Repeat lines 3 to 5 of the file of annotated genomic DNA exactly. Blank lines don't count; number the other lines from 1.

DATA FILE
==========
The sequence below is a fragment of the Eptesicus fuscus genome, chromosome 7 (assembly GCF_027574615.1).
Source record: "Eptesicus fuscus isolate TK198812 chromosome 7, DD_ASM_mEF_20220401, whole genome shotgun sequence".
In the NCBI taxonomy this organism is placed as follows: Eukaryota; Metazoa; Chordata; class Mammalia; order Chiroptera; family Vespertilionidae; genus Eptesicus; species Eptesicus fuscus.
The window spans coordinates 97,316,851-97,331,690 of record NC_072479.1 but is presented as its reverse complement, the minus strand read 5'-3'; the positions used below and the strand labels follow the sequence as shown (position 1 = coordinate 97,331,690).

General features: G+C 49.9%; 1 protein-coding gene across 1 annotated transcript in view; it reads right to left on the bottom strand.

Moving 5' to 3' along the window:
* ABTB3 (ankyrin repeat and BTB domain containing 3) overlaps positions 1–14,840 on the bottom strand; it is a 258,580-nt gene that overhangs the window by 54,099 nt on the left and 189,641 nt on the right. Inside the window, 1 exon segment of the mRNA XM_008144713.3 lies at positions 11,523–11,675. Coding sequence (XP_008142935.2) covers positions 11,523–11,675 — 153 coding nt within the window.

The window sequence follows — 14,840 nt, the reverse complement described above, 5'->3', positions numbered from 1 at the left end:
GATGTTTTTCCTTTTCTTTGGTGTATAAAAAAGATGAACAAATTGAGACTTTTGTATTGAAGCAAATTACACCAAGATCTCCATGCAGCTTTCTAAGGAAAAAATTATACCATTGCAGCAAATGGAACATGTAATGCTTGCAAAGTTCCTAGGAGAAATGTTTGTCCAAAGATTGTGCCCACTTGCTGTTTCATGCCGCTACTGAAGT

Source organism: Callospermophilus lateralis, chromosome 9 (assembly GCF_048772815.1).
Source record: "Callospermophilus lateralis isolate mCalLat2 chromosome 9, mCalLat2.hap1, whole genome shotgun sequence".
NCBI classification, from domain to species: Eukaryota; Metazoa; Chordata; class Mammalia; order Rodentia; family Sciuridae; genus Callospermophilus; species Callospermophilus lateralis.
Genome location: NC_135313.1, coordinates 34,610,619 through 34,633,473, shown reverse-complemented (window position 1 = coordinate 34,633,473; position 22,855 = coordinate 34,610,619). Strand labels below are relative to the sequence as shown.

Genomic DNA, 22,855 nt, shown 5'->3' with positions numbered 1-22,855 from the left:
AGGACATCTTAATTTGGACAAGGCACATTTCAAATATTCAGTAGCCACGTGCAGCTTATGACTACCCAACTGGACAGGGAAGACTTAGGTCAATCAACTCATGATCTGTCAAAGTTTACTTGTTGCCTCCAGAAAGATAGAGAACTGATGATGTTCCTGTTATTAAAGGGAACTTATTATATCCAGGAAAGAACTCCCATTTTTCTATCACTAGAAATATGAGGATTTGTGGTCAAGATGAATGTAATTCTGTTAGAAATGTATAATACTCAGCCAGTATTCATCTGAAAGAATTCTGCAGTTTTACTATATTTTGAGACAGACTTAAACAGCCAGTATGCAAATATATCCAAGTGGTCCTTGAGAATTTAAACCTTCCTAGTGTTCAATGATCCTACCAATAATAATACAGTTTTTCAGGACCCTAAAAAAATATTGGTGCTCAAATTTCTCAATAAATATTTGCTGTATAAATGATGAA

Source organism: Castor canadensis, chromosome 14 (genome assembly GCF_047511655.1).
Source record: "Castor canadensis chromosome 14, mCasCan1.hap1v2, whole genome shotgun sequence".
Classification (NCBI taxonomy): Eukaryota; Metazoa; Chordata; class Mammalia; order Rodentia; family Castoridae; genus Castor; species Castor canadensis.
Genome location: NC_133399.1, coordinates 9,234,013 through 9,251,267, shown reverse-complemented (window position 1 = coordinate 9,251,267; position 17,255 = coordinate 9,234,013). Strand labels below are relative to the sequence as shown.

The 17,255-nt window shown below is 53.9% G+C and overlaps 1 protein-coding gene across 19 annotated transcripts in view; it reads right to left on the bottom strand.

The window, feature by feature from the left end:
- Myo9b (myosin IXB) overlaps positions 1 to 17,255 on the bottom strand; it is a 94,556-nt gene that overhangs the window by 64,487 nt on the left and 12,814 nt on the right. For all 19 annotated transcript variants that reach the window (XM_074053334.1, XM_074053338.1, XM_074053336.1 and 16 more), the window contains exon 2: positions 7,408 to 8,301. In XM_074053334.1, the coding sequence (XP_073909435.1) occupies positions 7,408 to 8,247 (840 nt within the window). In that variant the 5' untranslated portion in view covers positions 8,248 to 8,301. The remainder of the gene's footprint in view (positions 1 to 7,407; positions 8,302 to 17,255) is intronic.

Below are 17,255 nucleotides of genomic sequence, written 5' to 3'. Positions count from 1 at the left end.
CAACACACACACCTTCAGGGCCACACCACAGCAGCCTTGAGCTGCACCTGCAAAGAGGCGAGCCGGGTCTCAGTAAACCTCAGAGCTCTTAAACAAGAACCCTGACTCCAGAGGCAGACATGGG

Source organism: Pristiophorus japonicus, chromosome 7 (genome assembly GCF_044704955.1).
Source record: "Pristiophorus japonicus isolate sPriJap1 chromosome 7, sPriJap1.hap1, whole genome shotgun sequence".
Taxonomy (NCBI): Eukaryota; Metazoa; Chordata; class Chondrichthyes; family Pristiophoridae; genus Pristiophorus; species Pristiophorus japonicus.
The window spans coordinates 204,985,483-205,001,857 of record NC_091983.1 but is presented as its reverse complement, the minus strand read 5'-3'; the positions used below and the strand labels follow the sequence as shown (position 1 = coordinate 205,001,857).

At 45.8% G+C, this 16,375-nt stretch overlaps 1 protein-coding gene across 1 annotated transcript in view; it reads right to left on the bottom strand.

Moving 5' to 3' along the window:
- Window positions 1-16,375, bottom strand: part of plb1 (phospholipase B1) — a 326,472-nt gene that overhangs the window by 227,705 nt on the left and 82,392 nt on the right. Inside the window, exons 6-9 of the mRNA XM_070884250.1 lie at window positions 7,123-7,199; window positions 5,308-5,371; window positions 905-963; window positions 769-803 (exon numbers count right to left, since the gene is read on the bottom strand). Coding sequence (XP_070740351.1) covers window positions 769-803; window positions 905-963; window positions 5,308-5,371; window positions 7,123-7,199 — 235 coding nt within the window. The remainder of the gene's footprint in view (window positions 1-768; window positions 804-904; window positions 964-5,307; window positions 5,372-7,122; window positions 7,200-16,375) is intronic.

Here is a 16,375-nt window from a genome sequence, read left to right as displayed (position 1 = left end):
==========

In the NCBI taxonomy this organism is placed as follows: Eukaryota; Metazoa; Chordata; class Mammalia; order Chiroptera; family Vespertilionidae; genus Eptesicus; species Eptesicus fuscus.
The window spans coordinates 97,316,851-97,331,690 of record NC_072479.1 but is presented as its reverse complement, the minus strand read 5'-3'; the positions used below and the strand labels follow the sequence as shown (position 1 = coordinate 97,331,690).

General features: G+C 49.9%; 1 protein-coding gene across 1 annotated transcript in view; it reads right to left on the bottom strand.